15Salmonella spp. detected on Rambach agar? Laboratory tests: correlations between results for Salmonella and E. coliE. coli detected?Salmonella spp. detected on Rambach agar?SUMYesNoPure culture of SalmonellaSalmonella- and non-SalmonellaGrowth of non-SalmonellaSterile89010116403222273489813230389
16Laboratory tests: conclusions Humidity, both before and during heating, was an important factor in the bacterial killing.In general, there was a higher survival in feed than in faeces.There were high correlations between the survival of spiked Salmonella and naturally occurring E. coli.No bacteria were detected at 60 oC and 100% RH after 24 hours of heating (i.e. ”gold” standard for field studies), including in replicate tests.
17Field testsAim: To test if the gold standard (60 oC & 100% RH during 24 hours) was valid in the field.Principles:Salmonella samples before and after heating.Salmonella results per se.Non-sterile Rambach agar plates (i.e. coliforms as possible indicator bacteria).Challenge samples, placed at sites where temperature was measured.
20Field tests: Overview of farms, houses and treatments HOUSE TYPETREATMENTNo. of Salmonella samplesChallenge samplesBeforeAfterAA1BarnSteam without F287288YesA2Battery302303BB1Steam with F100102B2Pulse fogging96NoB3Surface dis.CC1298308DD1289290EE1FF1150
21Field tests: results for Salmonella samples HOUSETREATMENTSalmonella (positive/sum)Non-sterile Rambach (positive/sum)RSBeforeAfterA1Steam, no F36/2876/288278/28794/2883.0AA2Steam,no F65/3020/303284/302114/3032.5B1Steam, +F0/1000/10241/1003/10214.1BB2Pulse fog.6/1000/9658/10033/961.7CB3Surface5/10068/1008/1008.5CDC137/2980/308180/2982/30892.9ED11/2890/29078/2891/29079.4FE140/308224/3089/30825.1DF116/1500/150146/1503/15048.7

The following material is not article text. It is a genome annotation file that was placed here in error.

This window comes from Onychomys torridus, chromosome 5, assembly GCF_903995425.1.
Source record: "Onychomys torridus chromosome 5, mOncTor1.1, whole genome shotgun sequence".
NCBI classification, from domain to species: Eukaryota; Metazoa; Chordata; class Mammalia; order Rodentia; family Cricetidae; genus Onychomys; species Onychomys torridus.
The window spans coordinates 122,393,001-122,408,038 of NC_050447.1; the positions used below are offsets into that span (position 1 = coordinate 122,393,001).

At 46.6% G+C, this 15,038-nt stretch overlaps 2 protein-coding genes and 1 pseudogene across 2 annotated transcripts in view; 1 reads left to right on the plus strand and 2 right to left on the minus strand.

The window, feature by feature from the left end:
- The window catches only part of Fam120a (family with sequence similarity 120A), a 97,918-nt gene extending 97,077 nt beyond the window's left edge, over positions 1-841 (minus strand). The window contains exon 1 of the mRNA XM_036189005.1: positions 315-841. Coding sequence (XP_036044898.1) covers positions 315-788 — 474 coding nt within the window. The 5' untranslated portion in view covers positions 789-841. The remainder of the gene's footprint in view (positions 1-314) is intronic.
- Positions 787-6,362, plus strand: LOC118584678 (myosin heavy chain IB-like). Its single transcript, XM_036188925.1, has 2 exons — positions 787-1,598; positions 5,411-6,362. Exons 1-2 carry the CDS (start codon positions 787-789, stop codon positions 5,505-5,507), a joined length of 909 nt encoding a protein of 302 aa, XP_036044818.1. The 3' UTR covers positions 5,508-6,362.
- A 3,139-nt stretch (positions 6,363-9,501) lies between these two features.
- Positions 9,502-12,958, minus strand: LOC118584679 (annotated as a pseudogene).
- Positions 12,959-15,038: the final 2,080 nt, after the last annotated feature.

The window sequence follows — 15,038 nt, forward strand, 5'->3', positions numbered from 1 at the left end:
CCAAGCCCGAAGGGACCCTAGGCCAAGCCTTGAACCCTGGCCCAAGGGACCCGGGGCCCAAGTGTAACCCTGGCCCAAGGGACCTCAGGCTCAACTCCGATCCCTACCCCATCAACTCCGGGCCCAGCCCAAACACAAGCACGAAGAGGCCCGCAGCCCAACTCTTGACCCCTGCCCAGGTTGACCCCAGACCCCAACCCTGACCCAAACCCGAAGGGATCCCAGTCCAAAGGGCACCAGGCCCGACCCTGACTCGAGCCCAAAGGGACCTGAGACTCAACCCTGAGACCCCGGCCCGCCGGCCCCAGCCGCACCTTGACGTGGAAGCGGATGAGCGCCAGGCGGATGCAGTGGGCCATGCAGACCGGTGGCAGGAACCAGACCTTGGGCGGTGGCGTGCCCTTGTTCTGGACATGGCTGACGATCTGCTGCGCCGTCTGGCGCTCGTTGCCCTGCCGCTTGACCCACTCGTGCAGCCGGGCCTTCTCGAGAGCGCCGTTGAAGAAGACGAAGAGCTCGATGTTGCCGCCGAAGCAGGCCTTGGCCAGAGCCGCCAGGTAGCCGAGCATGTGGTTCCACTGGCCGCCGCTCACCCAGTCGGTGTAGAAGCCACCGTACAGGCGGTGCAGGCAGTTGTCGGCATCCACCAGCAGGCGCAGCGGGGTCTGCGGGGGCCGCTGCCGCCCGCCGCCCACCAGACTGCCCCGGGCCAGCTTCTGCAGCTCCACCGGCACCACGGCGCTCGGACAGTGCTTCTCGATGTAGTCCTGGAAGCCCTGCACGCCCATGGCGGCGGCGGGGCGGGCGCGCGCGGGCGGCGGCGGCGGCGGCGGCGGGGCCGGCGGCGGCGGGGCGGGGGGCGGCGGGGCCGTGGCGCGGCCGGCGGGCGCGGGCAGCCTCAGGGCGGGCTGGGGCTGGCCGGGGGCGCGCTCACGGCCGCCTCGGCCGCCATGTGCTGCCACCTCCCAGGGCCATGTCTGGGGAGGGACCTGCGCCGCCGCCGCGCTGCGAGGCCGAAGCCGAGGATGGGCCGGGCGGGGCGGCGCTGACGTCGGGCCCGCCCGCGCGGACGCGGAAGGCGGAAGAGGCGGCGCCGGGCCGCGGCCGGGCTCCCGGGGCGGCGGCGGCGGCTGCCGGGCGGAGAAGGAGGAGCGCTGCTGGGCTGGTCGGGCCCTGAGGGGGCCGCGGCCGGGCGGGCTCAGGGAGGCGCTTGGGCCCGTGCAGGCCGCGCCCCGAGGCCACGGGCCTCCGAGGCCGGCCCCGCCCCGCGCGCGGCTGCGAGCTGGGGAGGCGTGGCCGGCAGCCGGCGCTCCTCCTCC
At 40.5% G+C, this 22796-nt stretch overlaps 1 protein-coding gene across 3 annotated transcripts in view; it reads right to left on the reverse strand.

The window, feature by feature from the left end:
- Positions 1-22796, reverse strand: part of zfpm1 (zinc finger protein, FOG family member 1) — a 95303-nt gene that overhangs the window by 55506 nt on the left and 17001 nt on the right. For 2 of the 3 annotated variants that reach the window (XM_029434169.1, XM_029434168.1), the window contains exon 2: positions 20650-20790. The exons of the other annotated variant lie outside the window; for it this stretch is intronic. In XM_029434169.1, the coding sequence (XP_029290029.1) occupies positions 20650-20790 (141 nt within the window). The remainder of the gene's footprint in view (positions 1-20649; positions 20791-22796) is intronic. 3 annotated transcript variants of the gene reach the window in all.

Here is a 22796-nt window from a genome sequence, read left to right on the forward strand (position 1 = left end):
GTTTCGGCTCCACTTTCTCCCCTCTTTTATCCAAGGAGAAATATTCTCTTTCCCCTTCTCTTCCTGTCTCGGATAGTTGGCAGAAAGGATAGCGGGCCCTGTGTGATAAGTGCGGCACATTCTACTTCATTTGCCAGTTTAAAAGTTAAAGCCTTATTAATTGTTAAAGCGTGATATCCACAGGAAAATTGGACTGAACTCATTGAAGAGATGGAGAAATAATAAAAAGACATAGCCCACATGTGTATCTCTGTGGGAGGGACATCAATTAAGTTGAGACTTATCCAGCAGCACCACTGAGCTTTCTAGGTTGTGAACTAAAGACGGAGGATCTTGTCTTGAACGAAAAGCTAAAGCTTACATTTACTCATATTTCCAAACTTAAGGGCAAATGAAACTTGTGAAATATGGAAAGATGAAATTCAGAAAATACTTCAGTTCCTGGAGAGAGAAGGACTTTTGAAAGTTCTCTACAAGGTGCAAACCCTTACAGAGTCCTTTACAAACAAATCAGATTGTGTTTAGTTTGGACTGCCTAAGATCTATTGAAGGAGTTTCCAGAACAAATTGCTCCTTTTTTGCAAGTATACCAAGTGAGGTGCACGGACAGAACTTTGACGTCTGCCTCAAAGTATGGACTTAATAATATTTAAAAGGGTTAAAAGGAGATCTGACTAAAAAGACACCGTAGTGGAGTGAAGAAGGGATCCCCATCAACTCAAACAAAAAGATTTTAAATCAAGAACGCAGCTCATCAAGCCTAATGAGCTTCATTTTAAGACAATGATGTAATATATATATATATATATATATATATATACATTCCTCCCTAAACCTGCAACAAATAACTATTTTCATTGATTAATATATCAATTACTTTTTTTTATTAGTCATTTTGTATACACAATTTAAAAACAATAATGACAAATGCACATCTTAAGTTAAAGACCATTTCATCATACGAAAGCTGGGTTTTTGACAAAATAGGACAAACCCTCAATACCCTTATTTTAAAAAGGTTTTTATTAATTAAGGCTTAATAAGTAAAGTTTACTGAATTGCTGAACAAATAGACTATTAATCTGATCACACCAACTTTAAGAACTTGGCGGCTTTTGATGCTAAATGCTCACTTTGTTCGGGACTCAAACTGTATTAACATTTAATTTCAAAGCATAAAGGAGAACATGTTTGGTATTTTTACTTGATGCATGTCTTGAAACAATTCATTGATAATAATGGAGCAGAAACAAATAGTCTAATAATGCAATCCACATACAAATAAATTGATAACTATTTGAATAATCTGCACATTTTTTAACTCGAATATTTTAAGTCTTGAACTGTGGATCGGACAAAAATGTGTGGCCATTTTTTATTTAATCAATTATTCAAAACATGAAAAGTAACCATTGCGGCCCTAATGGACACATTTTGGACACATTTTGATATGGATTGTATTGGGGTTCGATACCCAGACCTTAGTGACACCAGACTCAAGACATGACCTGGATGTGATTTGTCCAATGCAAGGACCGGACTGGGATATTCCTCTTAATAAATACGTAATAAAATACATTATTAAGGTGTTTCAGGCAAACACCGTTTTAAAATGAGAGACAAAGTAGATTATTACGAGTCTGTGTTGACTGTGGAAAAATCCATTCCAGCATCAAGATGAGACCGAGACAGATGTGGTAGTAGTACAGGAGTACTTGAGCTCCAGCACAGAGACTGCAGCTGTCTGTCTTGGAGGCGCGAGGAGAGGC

26Field tests: ”traditional” Danish heating procedure Practised for years in Danish poultry houses.Principle: a short steam and formaldehyde heating until the temperature reaches ca. 60 oC, after which the heating ceases.The house remains sealed for ca. 24 hours.
27Field tests: ”traditional” Danish heating: a typical temperature curve
29Field tests: ”traditional” heating: challenge samples and peak temperatures E. FaecalisFeedE. ColiEnterococciFaeces60-658/135/134/131/1355-6011/148/140/1428-556/95/92/9
30Field tests: Conclusions In tight houses, 60 oC and 100% RH was achieved minimum 10 cm above floor level within one hour and was easily maintained during 24 hours.60 oC and 100% RH during 24 hours seemed effective in eliminating Salmonella and putative indicator bacteria.The addition of 30 ppm formaldehyde at the beginning of the process seemed to lower the lethal temperature by 2-5 oC.The occurrence of coliforms could be a guidance for the efficacy against Salmonella, although no cut-off values could be predicted.The ”traditional” Danish steam and formaldehyde procedure is ineffective.
31Future perspectives Certification of heating procedures Possible model: Danish Technological Institute has certified a heat treatment against Dry Rot in buildings. Companies that can document a time-temperature scheme with validated equipment are approved by this system. It also includes insurance against re-occurrence of Dry Rot See
32Acknowledgments Kirsten Holm, DVI, Århus, Denmark. Kirsten Christensen, DVI, Århus, Denmark.Staff at Landskontoret for Fjerkrærådgivning, Århus, Denmark.Staff at Danish Meat Research Institute, Roskilde, Denmark.Participating farmers.